SHEFS Hosts Large Virtual Conference During COVID-19 Lockdown
On 30 and 31 March, the Sustainable and Healthy Food Systems (SHEFS) programme hosted its bi-annual meeting via virtual conference, linking 73 participants from partner institutions - including UKZN - based in South Africa, the United Kingdom and India.
Although this was the fourth time the broader SHEFS team met to discuss the programme, research plans and outputs, it was the first time the conference was held completely virtually, with all members joining in from their respective homes via the Zoom platform.
The onset of COVID-19 has prompted a review of how we operate as individuals, communities, academics and practitioners on a global scale. The global pandemic has transformed our lives, and facilitated a process of deep introspection and re-imagination of how we live and work on a daily basis.
Funded by the Wellcome Trust’s Our Planet, Our Health Programme, SHEFS is an international and interdisciplinary research partnership, which aims to influence policies towards more sustainable food systems, with enhanced social, environmental and health outcomes. SHEFS has been actively contributing to sustainable research not only by conducting high value research studies on three continents, but also by hosting its annual meetings using virtual tools.
The first conference was held in London, in the UK with members from South Africa flying in. The second was held in Durban, South Africa and members from India and the UK flew in. However, in October 2019, SHEFS decided to take a more sustainable route and held the conference virtually, with participants in each country site joining in groups.
SHEFS’ foresight helped to reduce its carbon footprint and save global resources that otherwise would have been used through a face-to-face meeting. It also set the stage for its readiness for continued collaboration during the current COVID-19 pandemic.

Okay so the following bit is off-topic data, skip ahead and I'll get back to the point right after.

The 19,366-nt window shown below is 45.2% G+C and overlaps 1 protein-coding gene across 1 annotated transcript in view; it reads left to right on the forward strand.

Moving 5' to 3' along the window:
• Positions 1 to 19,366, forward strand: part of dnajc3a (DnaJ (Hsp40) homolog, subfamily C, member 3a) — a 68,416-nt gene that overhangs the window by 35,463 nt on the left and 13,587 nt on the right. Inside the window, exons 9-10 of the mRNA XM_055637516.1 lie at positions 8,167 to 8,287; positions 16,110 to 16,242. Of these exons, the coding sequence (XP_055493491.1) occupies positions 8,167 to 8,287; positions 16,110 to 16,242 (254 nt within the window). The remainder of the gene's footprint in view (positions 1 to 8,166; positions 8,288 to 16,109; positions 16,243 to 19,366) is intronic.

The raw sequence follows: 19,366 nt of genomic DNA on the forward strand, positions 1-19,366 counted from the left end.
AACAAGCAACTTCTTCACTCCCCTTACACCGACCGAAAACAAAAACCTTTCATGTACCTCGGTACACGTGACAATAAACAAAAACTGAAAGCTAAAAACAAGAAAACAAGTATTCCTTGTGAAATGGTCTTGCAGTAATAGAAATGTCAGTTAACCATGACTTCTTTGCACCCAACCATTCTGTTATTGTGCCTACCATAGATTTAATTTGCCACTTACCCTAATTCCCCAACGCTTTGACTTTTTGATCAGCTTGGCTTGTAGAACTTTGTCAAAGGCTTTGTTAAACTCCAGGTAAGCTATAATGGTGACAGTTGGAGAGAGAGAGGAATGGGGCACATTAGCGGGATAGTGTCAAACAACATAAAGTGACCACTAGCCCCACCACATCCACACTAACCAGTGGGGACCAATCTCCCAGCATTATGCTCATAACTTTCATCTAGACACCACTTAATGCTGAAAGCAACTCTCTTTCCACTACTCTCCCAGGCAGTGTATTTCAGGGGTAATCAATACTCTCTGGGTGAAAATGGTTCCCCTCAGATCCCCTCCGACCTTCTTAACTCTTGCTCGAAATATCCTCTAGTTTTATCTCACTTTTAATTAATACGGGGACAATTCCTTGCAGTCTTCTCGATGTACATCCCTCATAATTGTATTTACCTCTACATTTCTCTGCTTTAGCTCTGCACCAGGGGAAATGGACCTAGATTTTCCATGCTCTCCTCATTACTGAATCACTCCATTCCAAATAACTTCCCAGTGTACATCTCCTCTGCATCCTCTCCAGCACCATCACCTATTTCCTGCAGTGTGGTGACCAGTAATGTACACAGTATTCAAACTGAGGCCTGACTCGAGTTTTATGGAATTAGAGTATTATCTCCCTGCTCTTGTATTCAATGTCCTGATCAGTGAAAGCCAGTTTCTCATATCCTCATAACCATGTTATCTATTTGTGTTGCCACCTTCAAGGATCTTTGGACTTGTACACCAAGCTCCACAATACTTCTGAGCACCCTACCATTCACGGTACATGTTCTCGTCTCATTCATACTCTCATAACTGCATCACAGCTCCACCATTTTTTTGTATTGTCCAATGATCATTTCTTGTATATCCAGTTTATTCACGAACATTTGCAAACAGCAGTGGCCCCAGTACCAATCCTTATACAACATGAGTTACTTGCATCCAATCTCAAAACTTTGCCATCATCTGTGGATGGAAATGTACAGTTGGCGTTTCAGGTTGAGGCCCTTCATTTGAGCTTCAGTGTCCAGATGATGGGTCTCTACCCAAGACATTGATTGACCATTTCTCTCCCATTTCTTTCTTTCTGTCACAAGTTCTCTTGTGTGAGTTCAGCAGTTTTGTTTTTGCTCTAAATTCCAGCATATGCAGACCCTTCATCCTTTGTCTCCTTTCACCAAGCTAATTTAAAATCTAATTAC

Planning for the meeting was done by SHEFS Early Career Researchers across the three country sites, and included numerous Zoom meetings, preparation of meeting documents and drafting an ambitious agenda for the virtual conference. The planning resulted in multiple opportunities for engagement across countries, namely, pre-conference “journal club discussions”, where researchers met virtually to discuss publications; “feedback workshops” where researchers received inputs on specific aspects of their studies prior to the conference; and “presenter of another team member’s output”, where members of SHEFS discussed another member’s research and presented the outputs to the broader team during the virtual conference.
During the actual conference, online presentations were seamlessly delivered. It also included breakaway discussions, which allowed smaller groups of up to five participants to hold deep conversations about particular topics, before effortlessly returning to the main virtual room. Like the previous conference in 2019, the March 2020 meeting not only reduced SHEFS’ ecological footprint in terms of travel, but also cut the logistical costs associated with hosting large groups of people.
Although some members experienced intermittent challenges with internet connections, positive feedback was received and all agreed that the aims of the conference were achieved despite the fact that there was no physical contact. While the COVID-19 pandemic created a sense of uncertainty around health, socio-economic issues and general well-being amongst participants, it equally focused discussions on opportunities for the research sector to contribute to reducing the pandemic’s global long-term effects. In addition, participants reflected on possible impacts of the COVID-19 outbreak on research results for studies that had partially collected data, as well as the impact on timelines on research activities.
The SHEFS bi-annual virtual conference clearly demonstrated the potential to harness global virtual connectedness to achieve climate and sustainability goals.
Words: Rashieda Davids